Just because your child has finished high school doesn’t mean the learning has stopped. Now it’s time to kick their preparation of how to handle “real life” into overdrive. Let me state that I understand not every child will go to college. These are life skills that apply whether you go to school or not.
- How to use credit cards responsibly. I remember the day so vividly I was first introduced to credit cards. I was a student at The University of Alabama, and there was a table set up with rows of two-liter Pepsis. All you had to do to get one was fill out a credit card application. I was a broke, hungry college student, so I filled out the application and took home my Pepsi. If only I had known the drama that was to follow, I would have never filled out that application. Hindsight is indeed 20/20. Before your child enters the real world, make sure he is educated about not only credit cards, but also the dangers of payday and title loans.
- How to pump gas and basic car maintenance. If the you’re your child is driving breaks down, does she know what to do other than call you? Can she change a tire? Does she know when the oil needs to be changed? Does he even know the car needs oil (and gas!) to run? If you’re used to filling your child’s car up and taking it for needed maintenance, maybe it’s time you hand over some of the responsibility.
- How to protect himself. As much as we shudder at the thought, there will come a day when our babies entertain the thought of drinking and having sex… Hang on for a second while I stop this panic attack. *Deep breath.* Okay, just like I was confronted with sex and alcohol as a teenager, my baby girl (emphasis on my baby) will be too. It’s our job as parents to prepare them for what to do if they are offered alcohol, drugs or sex. Let’s be honest, it’s not as simple as just saying no. To quote my book, The Pledge, “It’s easy to say what you won’t do when you don’t have temptation staring you in the face.” Equip your child with strategies for what to do if they find themselves in a comprising position, and while you’re at it, teach her how to be aware of their surroundings and how to defend herself if she receives unwanted advances or finds herself in a compromising position she wants to get out of.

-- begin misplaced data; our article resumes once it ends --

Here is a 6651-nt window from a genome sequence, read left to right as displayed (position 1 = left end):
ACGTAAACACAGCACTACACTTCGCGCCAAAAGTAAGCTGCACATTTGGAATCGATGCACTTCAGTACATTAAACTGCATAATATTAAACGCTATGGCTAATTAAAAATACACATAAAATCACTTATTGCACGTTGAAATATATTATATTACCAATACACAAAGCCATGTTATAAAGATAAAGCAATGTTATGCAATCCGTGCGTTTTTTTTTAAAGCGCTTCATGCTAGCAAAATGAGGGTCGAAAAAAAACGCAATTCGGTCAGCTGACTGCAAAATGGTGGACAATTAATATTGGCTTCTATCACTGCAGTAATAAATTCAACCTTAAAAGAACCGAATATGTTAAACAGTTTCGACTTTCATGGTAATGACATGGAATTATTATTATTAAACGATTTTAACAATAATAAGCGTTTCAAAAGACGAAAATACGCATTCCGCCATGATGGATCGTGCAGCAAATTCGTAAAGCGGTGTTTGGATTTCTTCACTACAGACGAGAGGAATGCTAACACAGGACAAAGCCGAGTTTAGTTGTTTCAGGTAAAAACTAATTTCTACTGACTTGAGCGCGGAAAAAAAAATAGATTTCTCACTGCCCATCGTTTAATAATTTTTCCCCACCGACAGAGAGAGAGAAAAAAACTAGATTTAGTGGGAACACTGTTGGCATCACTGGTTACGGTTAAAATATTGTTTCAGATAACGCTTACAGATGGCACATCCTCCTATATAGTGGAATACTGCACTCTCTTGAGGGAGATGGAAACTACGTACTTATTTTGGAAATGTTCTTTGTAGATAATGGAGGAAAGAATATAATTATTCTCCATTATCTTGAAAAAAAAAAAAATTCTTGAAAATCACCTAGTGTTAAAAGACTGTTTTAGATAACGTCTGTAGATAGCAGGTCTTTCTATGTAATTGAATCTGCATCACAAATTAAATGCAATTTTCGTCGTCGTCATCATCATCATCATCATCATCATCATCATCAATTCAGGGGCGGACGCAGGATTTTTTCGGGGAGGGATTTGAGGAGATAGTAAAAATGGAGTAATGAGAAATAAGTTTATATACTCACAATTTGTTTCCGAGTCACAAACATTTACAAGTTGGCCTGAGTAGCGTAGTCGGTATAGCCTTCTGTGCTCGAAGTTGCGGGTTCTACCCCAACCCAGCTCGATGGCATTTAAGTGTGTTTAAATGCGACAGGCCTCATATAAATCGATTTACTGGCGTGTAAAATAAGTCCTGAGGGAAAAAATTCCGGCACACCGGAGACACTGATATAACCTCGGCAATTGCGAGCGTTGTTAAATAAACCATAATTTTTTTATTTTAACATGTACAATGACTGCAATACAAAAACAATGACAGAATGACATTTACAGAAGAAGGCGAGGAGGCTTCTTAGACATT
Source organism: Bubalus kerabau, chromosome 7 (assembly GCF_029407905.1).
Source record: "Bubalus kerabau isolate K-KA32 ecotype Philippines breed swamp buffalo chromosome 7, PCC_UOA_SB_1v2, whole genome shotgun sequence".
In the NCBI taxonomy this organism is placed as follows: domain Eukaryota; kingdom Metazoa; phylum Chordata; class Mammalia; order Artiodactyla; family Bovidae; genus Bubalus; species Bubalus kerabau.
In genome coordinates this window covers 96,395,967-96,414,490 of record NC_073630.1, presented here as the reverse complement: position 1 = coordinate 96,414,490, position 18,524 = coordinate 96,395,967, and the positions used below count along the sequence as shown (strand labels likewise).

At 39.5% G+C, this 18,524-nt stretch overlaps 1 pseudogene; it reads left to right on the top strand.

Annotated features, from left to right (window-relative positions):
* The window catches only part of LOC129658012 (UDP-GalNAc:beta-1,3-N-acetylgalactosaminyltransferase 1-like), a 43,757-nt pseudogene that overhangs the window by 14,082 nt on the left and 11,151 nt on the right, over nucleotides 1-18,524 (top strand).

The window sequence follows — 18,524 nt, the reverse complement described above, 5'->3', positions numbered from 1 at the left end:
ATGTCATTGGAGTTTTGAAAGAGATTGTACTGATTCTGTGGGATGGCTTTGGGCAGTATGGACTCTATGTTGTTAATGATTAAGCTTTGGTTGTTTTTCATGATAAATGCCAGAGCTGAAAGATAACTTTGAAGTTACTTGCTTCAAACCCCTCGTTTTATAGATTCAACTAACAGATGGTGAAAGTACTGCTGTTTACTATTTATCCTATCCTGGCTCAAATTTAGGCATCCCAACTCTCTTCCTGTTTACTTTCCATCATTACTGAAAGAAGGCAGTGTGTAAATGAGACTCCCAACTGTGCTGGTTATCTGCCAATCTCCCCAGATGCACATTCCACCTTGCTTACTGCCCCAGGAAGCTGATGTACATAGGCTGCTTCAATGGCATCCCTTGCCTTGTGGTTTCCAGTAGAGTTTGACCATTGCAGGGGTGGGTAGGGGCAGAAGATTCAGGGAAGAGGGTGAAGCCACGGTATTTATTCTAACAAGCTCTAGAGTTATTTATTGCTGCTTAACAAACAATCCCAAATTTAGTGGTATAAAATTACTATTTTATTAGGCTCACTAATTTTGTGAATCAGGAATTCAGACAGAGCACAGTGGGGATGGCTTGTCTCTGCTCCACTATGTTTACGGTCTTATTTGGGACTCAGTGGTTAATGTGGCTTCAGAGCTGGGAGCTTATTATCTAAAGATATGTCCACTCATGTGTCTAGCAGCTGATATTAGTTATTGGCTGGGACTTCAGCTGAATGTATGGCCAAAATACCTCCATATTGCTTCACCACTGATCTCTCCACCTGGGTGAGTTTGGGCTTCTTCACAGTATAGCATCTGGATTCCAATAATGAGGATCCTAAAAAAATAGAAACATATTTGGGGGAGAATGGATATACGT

- How to handle heartbreak. Although there are some situations they can’t fully understand until they experience them, kids need some groundwork for how to handle it when heartbreak comes, whether it’s dealing with a broken heart or having a valued friendship end. Our kids need to understand in life we go through seasons, and sometimes the relationships you valued in high school don’t always last. The ending of a friendship or relationship doesn’t mean the end of you. Teach your child how to use the situation to become better not bitter.
- What they believe and who they believe in. There will be a lot of experiences on the journey to adulthood where your child might question what they believe and who they believe in, or they might be asked to defend their beliefs. Do they truly have a relationship with God, or are they doing it because you are making them? If we are doing things right as parents, we only have them in our homes for short period of time, so we have to make sure they have a strong foundation and know where to go if they get off track. In the words of Proverbs 22:6, “Train up a child in the way he should go: and when he is old, he will not depart from it.”
What are some things you think kids should know before starting college?